Search Results: multiple sclerosis

  • AUSTRALIA

    Being sick in Australia is harder than ever

    • El Gibbs
    • 29 May 2018
    2 Comments

    I first got sick when I was 19. I am now in my 40s and still sick. I have tried myriad medications and treatments, and live with a now permanent disability. The public systems I have engaged with over this time have become increasingly adversarial. The gaps between systems are getting wider, and the expenses higher.

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  • MEDIA

    CommInsure exposé proves spin doesn't always win

    • David James
    • 16 March 2016
    7 Comments

    Most spin doctors are either former journalists, who have personal experience in how the industry works. If a story appears in the media, it is more often than not because some spin merchants want it to be there. Happily, there are exceptions. Gold Walkley winner Adele Ferguson did a brilliant exposé of the insurance industry that was definitely not on any spin doctor's agenda. Indeed it was a demonstration that spin has its limitations if the journalist is skilled enough to get beyond the wall.

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  • Reshaping the public space: Lessons for Australian refugee, Aboriginal and climate policy

    • Frank Brennan
    • 18 September 2015

    Pope Francis's concerns are not narrowly dogmatic or pedagogical but universally pastoral. He knows that millions of people, including erstwhile Catholics, are now suspicious of or not helped by notions of tradition, authority, ritual and community when it comes to their own spiritual growth which is now more individual and eclectic. He wants to step beyond the Church's perceived lack of authenticity and its moral focus on individual matters, more often than not, sexual. He thinks the world is in a mess particularly with the state of the planet — climate change, loss of biodiversity and water shortages, but also with the oppression of the poor whose life basics are not assured by the operation of the free market, and with the clutter and violence of lives which are cheated the opportunity for interior peace. He is going to great pains to demystify his office. He wants all people of good will to emulate him and to be both joyful and troubled as they wrestle with the probl

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  • ARTS AND CULTURE

    This boy's life on the autism spectrum

    • Tim Kroenert
    • 09 April 2015
    2 Comments

    Nathan was diagnosed when he was young, and was encouraged by his parents to view the diagnosis as a gift rather than a curse. It manifests in part as a prodigious talent for mathematics. Nathan finds patterns soothing, and so mathematics becomes a refuge as much as an academic interest. He shares a close bond with his father, but his mother, despite her best efforts, struggles to connect in the same way.

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  • ARTS AND CULTURE

    Best of 2013: Sticking it to disability

    • Tim Ferguson
    • 14 January 2014
    3 Comments

    The first symbol of my 'outing' as a person with multiple sclerosis was a walking stick. I cringed as I bought one but I soon realised that a walking stick is good for more than balance and strength. One night I was stopped on the street by an angry drunk man. 'You're too young to need a walking stick,' he shouted. 'Are you an idiot?' I replied, 'You're picking a fight in a dark laneway with a tall man who wields a large stick. Who's the idiot?'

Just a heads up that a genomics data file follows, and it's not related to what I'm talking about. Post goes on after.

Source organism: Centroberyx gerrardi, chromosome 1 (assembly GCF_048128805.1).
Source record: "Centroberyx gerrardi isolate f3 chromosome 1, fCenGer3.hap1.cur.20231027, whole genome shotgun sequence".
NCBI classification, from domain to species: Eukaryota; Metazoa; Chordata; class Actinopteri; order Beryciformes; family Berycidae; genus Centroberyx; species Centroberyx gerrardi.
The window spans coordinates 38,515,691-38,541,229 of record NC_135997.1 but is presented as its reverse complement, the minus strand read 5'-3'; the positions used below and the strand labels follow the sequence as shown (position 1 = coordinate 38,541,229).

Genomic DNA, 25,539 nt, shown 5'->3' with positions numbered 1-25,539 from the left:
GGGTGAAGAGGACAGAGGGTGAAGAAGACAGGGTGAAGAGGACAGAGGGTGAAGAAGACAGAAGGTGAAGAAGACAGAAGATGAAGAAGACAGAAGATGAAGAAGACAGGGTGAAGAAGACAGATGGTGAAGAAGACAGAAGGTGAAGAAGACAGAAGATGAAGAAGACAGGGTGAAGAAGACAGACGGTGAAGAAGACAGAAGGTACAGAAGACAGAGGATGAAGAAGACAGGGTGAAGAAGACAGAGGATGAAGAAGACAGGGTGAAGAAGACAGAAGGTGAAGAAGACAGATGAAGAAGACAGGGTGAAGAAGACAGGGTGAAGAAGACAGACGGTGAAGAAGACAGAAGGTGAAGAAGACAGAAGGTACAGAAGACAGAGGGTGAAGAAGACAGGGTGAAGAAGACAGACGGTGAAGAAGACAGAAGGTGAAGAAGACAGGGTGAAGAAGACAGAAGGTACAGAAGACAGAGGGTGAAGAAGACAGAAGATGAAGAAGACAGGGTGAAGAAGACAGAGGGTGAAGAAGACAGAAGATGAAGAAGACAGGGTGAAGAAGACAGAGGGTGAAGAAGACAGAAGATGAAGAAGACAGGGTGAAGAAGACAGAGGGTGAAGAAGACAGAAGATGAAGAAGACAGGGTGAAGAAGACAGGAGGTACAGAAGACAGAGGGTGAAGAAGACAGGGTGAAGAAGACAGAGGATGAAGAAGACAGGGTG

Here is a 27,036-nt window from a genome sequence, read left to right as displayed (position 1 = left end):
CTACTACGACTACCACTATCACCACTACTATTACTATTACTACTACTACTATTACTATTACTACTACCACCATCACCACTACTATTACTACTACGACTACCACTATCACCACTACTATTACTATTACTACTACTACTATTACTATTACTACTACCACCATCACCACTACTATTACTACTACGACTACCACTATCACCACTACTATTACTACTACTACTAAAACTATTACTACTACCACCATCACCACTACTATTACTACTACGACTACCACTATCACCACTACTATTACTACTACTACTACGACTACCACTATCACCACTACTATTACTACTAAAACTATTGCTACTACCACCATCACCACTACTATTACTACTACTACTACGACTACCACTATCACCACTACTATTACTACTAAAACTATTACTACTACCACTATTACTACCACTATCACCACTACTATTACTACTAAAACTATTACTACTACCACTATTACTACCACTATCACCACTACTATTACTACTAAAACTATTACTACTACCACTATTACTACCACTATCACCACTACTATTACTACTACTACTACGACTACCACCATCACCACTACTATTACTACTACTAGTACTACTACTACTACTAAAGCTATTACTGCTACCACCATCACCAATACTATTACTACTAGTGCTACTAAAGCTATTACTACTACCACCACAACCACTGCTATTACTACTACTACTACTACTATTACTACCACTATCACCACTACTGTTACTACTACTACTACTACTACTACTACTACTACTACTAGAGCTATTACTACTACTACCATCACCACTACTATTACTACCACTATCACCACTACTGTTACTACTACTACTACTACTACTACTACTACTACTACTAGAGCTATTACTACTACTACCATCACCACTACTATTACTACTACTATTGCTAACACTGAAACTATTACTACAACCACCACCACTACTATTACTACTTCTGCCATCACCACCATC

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  • ARTS AND CULTURE

    Sticking it to disability

    • Tim Ferguson
    • 30 October 2013
    24 Comments

    The first symbol of my 'outing' as a person with multiple sclerosis was a walking stick. I cringed as I bought one but I soon realised that a walking stick is good for more than balance and strength. One night I was stopped on the street by an angry drunk man. 'You're too young to need a walking stick,' he shouted. 'Are you an idiot?' I replied, 'You're picking a fight in a dark laneway with a tall man who wields a large stick. Who's the idiot?'

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  • AUSTRALIA

    Angelina Jolie's pain is a gain for all of us

    • Michael Mullins
    • 20 May 2013
    12 Comments

    Angelina Jolie's rational choice to undergo a pre-emptive double mastectomy has shown that science can improve human wellbeing with the use of highly specialised surgical techniques. But other rational choices we might make, in favour of techniques that involve therapeutic cloning, would do more to undermine human civilisation.

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  • ARTS AND CULTURE

    Welcome Home Dick Queen

    • Brian Doyle
    • 22 January 2007

    Dick Queen was released from captivity in July 1980 after the Iranians noticed he was getting really sick. He was one of 66 US hostages. Held at the height of summer, the Welcome Home Dick Queen party was everything you could ever want in a party.

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  • ENVIRONMENT

    When human life is not really human life

    • Tim Thwaites
    • 07 August 2006
    6 Comments

    The term 'therapeutic cloning' is unfortunate, as it has nothing to do with replicating humans. Researchers undertaking therapeutic cloning would say that the circumstances under which they stimulate human eggs to develop ensure there is no way the result could ever become a human baby.

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  • ENVIRONMENT

    Congo compounds

    • Tim Thwaites
    • 11 May 2006

    While working on a couple of stories at La Trobe University, Archimedes was struck by the connections which can lead to significant outcomes in research. Then the stories merged ...

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